I had to laugh yesterday when I read the lede of a piece by the Washington Times’s Cheryl Chumley that advised that “Republicans … are eyeing a little-known, little-used budget too [sic: tool] called “reconciliation” to “bring down Obamacare.” First of all, using reconciliation — aka the “nuclear option” — has been under consideration by GOP lawmakers since 2011. Second, that parliamentary procedure, which allows a measure to pass the Senate with 51 votes instead of than the normally required 60, is hardly “little known.” It became something of a household word in 2010 when Democrats cynically used it to pass Obamacare (as Chumley herself notes later in the article).
Using it to repeal the benighted health care law would, however, be the ultimate revenge fantasy.
Chumley is correct in her analysis of the potential blowback. She writes:
President Obama would then have to deal with the repeal package on his desk — and while he isn’t likely to sign it, he would have to face the public relations message the Republican Party would send.
And of benefit to Republicans: Sending the repeal to the president would strike a sharp contrast between the two political parties at a time when voters will be mulling the next White House selection.
A poll conducted by McLaughlin & Associates in late September found that 59.8% of likely voters want to see Obamacare repealed, with another 44.3% saying they would prefer to see the current health care law replaced by something better. That is in part attributable to costs associated with health care policies under the law being greater than before — not lower, as the president promised when he sold his false bill of goods to the American people. That reality was advertised in 2010, the year the law passed, in a study carried out by none other than MIT economist Jonathan Gruber:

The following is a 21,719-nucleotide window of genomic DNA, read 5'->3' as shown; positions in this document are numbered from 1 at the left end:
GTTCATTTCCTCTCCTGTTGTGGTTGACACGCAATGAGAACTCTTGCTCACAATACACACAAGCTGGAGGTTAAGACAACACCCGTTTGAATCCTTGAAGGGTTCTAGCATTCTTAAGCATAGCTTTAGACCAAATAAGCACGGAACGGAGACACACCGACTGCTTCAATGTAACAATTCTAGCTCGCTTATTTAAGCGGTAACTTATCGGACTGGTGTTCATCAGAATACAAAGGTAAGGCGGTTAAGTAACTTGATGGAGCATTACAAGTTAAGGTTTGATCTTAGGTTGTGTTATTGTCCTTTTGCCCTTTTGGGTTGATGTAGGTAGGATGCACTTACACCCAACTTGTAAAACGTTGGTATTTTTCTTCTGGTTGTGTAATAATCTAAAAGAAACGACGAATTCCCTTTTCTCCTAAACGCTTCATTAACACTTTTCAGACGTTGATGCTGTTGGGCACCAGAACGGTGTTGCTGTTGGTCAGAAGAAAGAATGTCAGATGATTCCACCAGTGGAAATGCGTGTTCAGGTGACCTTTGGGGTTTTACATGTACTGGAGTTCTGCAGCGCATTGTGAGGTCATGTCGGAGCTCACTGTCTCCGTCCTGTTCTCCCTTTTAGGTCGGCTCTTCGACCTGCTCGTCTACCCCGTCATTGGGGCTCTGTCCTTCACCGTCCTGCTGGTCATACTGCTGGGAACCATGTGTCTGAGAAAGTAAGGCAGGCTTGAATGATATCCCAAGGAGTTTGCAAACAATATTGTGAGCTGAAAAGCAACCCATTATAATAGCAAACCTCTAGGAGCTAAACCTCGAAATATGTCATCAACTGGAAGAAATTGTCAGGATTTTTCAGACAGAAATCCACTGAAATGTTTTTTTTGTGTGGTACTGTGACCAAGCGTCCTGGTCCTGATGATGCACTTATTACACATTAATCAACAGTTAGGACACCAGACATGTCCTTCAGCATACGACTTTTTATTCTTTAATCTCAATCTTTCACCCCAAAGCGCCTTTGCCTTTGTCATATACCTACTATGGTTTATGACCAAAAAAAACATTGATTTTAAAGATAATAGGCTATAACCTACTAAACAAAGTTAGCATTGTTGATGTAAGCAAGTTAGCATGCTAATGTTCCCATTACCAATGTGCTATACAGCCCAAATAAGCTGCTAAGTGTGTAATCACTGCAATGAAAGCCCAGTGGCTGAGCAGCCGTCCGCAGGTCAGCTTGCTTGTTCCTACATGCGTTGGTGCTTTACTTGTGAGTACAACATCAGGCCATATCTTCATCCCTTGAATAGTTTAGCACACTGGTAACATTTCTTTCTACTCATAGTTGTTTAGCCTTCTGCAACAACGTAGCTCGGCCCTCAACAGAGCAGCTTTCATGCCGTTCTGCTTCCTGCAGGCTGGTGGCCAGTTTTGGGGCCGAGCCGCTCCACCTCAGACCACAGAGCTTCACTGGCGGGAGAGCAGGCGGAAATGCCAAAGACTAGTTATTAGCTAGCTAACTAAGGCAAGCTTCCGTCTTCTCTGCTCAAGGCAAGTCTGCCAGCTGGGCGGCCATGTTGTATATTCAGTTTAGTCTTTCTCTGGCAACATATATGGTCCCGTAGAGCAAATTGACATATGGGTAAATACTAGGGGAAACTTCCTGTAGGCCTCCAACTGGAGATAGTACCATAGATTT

[The] study predicted about 90 percent of individuals without employer-sponsored or public insurance would see their premiums spike by an average of 41 percent. Once tax subsidies were factored in, about 60 percent of those in the individual market were projected to see their premiums go up 31 percent, according to his analysis.
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- Poll: 58% now want Obamacare repealed
- Poll: 60% of Americans want Obamacare repealed